Bug zappers... what works?

After a trip to the old home-garden store, I was amazed by the number of product available to kill/repel/hypmotize bug.

Which products work best? These appear to be the choices:

  • Flying insect trap
  • Eletric Fogger
  • 40W electronic bug killer
  • 15W electronic bug killer
  • Citronella torch
  • Ultrasonic pest chaser

(I got this partial list from here.)

What should I buy? My deck is about 20 feet x 12 feet.

I don’t think anything is terribly effective but here’s my take:

1 Things that attract bugs such as UV light CO2 emiters and such will attract some bugs so you need to place them away from where you are but close enough that the bugs in your area can ‘see’ it and decide to head over there. One of my neighbors had this very powerful UV bug zapper and lived about 500 ft away but in direct line of site from me. It seemed like I had less bugs then him. I think he was pulling my bugs away but don’t know for sure. You want to get a UV lamp just bright enough to light up your area but not to bright that you start importing bugs - the lable will let you know the size area it protects.

2 bug repellers - most effective (IMHO) is smoke, weather it be from a citranella candle or a campfire. The more smoke the less bugs. Sprays work too.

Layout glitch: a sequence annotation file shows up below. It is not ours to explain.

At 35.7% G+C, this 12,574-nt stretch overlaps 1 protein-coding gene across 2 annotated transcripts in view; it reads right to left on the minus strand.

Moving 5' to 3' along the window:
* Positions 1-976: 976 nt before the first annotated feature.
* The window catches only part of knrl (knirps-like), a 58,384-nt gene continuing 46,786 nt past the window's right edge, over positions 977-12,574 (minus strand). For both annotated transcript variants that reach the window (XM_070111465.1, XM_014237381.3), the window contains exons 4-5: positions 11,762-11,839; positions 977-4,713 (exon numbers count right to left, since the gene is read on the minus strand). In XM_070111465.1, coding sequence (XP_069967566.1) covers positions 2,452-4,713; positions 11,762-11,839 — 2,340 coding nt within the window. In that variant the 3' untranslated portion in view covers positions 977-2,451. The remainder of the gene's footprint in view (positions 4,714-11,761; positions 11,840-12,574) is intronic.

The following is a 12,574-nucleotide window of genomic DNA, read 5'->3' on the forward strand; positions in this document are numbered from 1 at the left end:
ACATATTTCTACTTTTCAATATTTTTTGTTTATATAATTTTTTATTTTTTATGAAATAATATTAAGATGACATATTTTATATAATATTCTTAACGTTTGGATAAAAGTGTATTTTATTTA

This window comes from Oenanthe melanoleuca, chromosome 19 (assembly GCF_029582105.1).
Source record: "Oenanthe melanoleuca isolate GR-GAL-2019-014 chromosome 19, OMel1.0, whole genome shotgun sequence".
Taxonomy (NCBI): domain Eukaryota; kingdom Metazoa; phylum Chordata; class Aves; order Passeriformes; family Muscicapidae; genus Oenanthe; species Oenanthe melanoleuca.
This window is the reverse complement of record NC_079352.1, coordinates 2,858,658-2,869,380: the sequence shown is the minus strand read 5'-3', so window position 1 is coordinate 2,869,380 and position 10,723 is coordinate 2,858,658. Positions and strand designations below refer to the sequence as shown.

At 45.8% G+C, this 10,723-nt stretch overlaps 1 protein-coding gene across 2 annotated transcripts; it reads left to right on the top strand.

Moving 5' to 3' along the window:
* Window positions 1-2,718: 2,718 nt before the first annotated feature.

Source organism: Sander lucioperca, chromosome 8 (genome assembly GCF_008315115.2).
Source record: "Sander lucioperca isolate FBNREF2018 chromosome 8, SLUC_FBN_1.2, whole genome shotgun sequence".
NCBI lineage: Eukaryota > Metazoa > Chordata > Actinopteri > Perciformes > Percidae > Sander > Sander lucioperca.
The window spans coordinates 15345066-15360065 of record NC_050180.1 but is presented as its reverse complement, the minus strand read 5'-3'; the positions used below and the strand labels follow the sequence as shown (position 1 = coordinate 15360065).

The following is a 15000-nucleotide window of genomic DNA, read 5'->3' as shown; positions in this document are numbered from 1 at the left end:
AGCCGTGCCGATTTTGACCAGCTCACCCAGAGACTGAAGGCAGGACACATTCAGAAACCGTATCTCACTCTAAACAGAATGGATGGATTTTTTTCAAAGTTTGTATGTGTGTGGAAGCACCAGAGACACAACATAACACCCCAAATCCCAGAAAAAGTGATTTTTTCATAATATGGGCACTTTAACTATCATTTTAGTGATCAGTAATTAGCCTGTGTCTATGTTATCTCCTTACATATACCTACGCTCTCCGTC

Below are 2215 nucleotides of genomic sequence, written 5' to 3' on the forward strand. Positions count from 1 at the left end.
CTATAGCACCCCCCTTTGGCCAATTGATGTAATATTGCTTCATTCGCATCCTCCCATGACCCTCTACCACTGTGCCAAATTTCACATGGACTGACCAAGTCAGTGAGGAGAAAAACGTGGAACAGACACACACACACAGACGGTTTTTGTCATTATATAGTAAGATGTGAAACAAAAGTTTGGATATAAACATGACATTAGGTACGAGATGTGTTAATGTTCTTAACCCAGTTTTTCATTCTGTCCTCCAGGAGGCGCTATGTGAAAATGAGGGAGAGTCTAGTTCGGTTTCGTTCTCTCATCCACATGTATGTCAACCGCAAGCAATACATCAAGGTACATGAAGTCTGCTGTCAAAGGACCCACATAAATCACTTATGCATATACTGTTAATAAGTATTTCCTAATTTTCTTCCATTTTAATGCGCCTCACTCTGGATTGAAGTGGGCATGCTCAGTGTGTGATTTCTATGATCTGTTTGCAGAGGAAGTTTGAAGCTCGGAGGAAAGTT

3 Hi Opal

4 bug spray (killing type) - I don’t know how effective it is at reducing bugs but the principal is sound.

      • The best thing really is to screen in your porch.
        My opinions or observations, from central IL:
  • Ultrasonic bug-thingy’s don’t work at all.
  • Citronella just barely works, if at all.
  • Electric bug killers attract and kill everything but mosquitoes, and mosquitoes are all you probably want to kill.
  • Foggers/sprays smell so bad you’d rather sit inside. For that matter, Citronella smells pretty bad too.
  • Smoke, like from a wood-burning fire works pretty well and still doesn’t smell sickening, but it does smell and get stuff dirty.
  • Flying insect traps work pretty well, but I’ve only seen them work for wasps during the daytime; they don’t catch no mosquitoes. - DougC

There’s a new device on the market called the ‘Mosquito Magnet’ which apparently works well. What it does is use propane to create CO2, which attracts mosquitos. There’s a tiny electric fan which draws the mosquitos into a trap once they follow the plume of CO2.

The drawback is that they are expensive. The cheapest model is $495, and you have to replace the propane cylinder every couple of months.